If you are having difficulty paying your mortgage, act now!
The Obama Administration’s Making Home Affordable Program includes opportunities to modify or refinance your mortgage to make your monthly payments more affordable. It also includes the Home Affordable Foreclosure Alternatives Program for homeowners who are interested in a short sale or deed-in-lieu of foreclosure.
NHS does not provide in person counseling for families facing foreclosure. However, the following are common loss mitigation strategies employed by lenders/mortgage insurers.
- Reinstatement or Repayment Plan: A reinstatement or repayment plan might be used for borrowers who have fallen behind on their mortgage payments but are able to subsequently resume making their monthly payments. Under this arrangement, the lender increases the regular monthly payment until the delinquency is repaid.
- Partial Mortgage Insurance Advance Claim Payment: This approach might be used if a mortgage insurer is involved (either the Federal Housing Administration or a private mortgage insurer). Under this approach, a one-time payment is made by the mortgage insurer to the lender to cover all or a portion of the default. In these cases the borrower is required to sign an interest free note for the amount of the advance claim payment payable to the insurer of the mortgage. The repayment of the note is scheduled to coincide with the borrower’s ability to pay when they get back on their feet and structured to the individual’s circumstance. At the latest, the note is usually due on the sale or transfer of the property. The details on this program may vary among mortgage insurers.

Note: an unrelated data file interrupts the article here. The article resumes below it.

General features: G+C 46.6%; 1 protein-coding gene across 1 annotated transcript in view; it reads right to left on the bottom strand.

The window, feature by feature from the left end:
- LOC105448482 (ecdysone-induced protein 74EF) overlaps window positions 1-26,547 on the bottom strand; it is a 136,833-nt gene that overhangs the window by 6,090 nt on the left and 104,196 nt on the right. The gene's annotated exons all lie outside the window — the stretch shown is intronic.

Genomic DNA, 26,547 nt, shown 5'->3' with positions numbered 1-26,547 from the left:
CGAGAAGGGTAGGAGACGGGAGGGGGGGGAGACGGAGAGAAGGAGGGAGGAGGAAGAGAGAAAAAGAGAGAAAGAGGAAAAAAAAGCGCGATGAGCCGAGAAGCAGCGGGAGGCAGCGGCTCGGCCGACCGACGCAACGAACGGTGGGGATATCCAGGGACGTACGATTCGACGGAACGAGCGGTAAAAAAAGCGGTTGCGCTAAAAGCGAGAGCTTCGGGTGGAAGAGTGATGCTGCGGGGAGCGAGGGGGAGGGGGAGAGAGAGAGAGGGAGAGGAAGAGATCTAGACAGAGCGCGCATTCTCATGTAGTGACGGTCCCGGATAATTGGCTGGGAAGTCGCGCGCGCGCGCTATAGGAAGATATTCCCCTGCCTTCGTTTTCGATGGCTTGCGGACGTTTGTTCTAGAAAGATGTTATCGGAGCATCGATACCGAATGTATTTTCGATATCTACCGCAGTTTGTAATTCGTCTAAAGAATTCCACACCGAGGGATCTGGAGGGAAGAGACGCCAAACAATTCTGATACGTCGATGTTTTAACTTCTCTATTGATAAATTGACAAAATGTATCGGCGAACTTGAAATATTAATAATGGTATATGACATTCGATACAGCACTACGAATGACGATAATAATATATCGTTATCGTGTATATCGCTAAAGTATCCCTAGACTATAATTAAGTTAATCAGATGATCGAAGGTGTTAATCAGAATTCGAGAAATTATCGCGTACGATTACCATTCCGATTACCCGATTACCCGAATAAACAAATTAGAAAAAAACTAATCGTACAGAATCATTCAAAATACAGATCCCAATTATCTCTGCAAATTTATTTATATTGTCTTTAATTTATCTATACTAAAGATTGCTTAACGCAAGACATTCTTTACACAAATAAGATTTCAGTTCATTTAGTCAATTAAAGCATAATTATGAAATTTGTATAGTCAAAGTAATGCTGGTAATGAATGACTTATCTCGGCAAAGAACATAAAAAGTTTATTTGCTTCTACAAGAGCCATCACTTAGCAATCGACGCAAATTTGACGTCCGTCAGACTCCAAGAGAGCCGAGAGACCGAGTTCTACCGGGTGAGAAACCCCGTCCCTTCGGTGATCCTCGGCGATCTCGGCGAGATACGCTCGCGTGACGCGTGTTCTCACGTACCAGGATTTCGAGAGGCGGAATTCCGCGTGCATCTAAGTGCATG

- Forbearance Agreement: A repayment plan based on the borrower’s financial situation that may include a temporary reduction or suspension of payments for a specific length of time. Often used when the borrower has a reduction in income or increase in expenses that is not expected to be permanent.
- Mortgage Modification: A refinancing of the debt and/or extension in the term of the mortgage loan that allows the borrower to catch up by reducing the monthly payments to a more affordable level. Used for borrowers who have recovered from a financial problem and can afford the new payment amount. Modifications could include lowering interest rates, adding payments to the end of the loan term, paying off small amounts of arrearages each month, adding a lump sum payment due at pay-off, or simply lowering payments for a set period of time.
- Loan Assumption: An arrangement where a qualified borrower agrees to assume responsibility for repayment of the mortgage.
- Pre-foreclosure or Short Sale: This is where a lender can agree to accept the proceeds of a pre- foreclosure sale in satisfaction of the loan even though the proceeds may be less than the amount owned on the mortgage.
- Deed-in-Lieu of Foreclosure: The borrower voluntarily deeds the property to the lender in order to avoid a lengthy foreclosure, additional accrued interest, and expenses. Typically used when attempts fail to sell the house prior to foreclosure.
Loan modifications scams are changing every day. It’s a growing problem across the country: Homeowners facing foreclosure are losing their money – and their homes – to loan modification scams.
If you are an at-risk homeowner here are some “red flags” you should watch out for when seeking foreclosure help. Avoid any business that:
- guarantees to stop the foreclosure process – no matter what your circumstances.
- instructs you not to contact your lender, lawyer, or credit or housing counselor.
- collects a fee before providing you with any services.
- accepts payment only by cashier’s check or wire transfer.
- encourages you to lease your home so you can buy it back over time.
- tells you to make your mortgage payments directly to it, rather than your lender.
- tells you to transfer your property deed or title to it.
- offers to buy your house for cash at a fixed price that is not set by the housing market at the time of sale.
- offers to fill out paperwork for you.
- pressures you to sign paperwork you haven’t had a chance to read thoroughly or that you don’t understand